“When the president goes off and does what he did within the last few days, of just going ahead and tweeting without checking on things, there’s something wrong. There’s something wrong in terms of the discipline within the White House and how you operate,” Leon Panetta, a White House chief of staff for Bill Clinton and CIA director during the Obama administration, said Sunday on CBS’s “Face the Nation.”

Foreign leaders, observing this from what is not a safe distance anymore, must be panicked, not to mention the rest of us:

“This is exceedingly problematic. We were already in a huge deficit as to what the country trusted out of Washington and our leaders,” said Matthew Dowd, who has been a strategist for both Democratic and Republican politicians.

“This only adds to it,” Dowd said. “We’re in a surreal world.”

That seems to be the case, and in the Washington Post, Philip Rucker, Robert Costa and Ashley Parker look into the chaos, with this stipulation:

This account of the administration’s tumultuous recent days is based on interviews with 17 top White House officials, members of Congress and friends of the president, many of whom requested anonymity to speak candidly.

They spoke candidly:

Gnawing at Trump, according to one of his advisers, is the comparison between his early track record and that of Obama in 2009, when amid the Great Recession he enacted an economic stimulus bill and other big-ticket items.

There’s been no legislation – just executive orders to tweak what already exists. The (Muslim) travel ban got shot down in the courts. Trump knows this. Obama, who had a congressional majority, just as Trump has, did better. That must gnaw at him, but that’s not all:

Trump, meanwhile, has been feeling besieged, believing that his presidency is being tormented in ways known and unknown by a group of Obama-aligned critics, federal bureaucrats and intelligence figures – not to mention the media, which he has called “the enemy of the American people.”

That angst over what many in the White House call the “deep state” is fermenting daily, fueled by rumors and tidbits picked up by Trump allies within the intelligence community and by unconfirmed allegations that have been made by right-wing commentators. The “deep state” is a phrase popular on the right for describing entrenched networks hostile to Trump.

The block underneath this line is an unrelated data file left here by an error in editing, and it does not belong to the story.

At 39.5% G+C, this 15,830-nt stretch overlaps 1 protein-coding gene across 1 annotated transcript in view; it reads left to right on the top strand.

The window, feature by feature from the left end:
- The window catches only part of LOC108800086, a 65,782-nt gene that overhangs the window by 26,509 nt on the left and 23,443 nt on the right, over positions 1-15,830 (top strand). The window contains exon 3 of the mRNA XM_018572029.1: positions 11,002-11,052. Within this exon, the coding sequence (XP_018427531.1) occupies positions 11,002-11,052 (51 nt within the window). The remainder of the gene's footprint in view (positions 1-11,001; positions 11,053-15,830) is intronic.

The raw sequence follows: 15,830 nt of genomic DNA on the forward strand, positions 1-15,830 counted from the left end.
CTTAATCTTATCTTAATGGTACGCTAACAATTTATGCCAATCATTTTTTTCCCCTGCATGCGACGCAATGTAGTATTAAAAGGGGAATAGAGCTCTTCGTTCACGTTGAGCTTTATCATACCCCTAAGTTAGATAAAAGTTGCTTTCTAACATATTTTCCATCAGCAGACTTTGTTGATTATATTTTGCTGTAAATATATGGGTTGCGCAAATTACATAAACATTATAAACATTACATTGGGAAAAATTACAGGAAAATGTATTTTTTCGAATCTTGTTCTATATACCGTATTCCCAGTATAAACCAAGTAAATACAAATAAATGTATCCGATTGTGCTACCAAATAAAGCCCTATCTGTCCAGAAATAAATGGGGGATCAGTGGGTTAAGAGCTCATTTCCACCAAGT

Those seventeen sources see paranoia, and this:

The president has been seething as he watches round-the-clock cable news coverage. Trump recently vented to an associate that Carter Page, a onetime Trump campaign adviser, keeps appearing on television even though he and Trump have no significant relationship.

That’s an actor’s rage – someone else, not even a lowly understudy, stole the spotlight – and there’s this:

Stories from Breitbart News, the incendiary conservative website, have been circulated at the White House’s highest levels in recent days, including one story where talk-radio host Mark Levin accused the Obama administration of mounting a “silent coup,” according to several officials.

Stephen K. Bannon, the White House chief strategist who once ran Breitbart, has spoken with Trump at length about his view that the “deep state” is a direct threat to his presidency.

He has his Svengali:

Advisers pointed to Bannon’s frequent closed-door guidance on the topic and Trump’s agreement as a fundamental way of understanding the president’s behavior and his willingness to confront the intelligence community – and said that when Bannon spoke recently about the “deconstruction of the administrative state,” he was also alluding to his aim of rupturing the intelligence community and its influence on the U.S. national security and foreign policy consensus.

Dismantle the state, Donald. Bannon whispers that in his ear, but then there was the relatively well-received Tuesday speech to Congress, which almost immediately disappeared:

The merriment came to a sudden end on Wednesday night, when The Washington Post first reported that Attorney General Jeff Sessions met with the Russian ambassador despite having said under oath at his Senate confirmation hearing that he had no contact with the Russians.

Inside the West Wing, Trump’s top aides were furious with the defenses of Sessions offered by the Justice Department’s public affairs division and felt blindsided that Sessions’ aides had not consulted the White House earlier in the process, according to one senior White House official.

The big guy was furious too:

The next morning, Trump exploded, according to White House officials. He headed to Newport News, Va., on Thursday for a splashy commander-in-chief moment. The president would trumpet his plan to grow military spending aboard the Navy’s sophisticated new aircraft carrier. But as Trump, sporting a bomber jacket and Navy cap, rallied sailors and shipbuilders, his message was overshadowed by Sessions.

Then, a few hours after Trump had publicly defended his attorney general and said he should not recuse himself from the Russia probe, Sessions called a news conference to announce just that – amounting to a public rebuke of the president.

Back at the White House on Friday morning, Trump summoned his senior aides into the Oval Office, where he simmered with rage, according to several White House officials. He upbraided them over Sessions’ decision to recuse himself, believing that Sessions had succumbed to pressure from the media and other critics instead of fighting with the full defenses of the White House.

There was a whole lot of swearing, and then only this:

Trump was brighter Sunday morning as he read several newspapers, pleased that his allegations against Obama were the dominant story, the official said.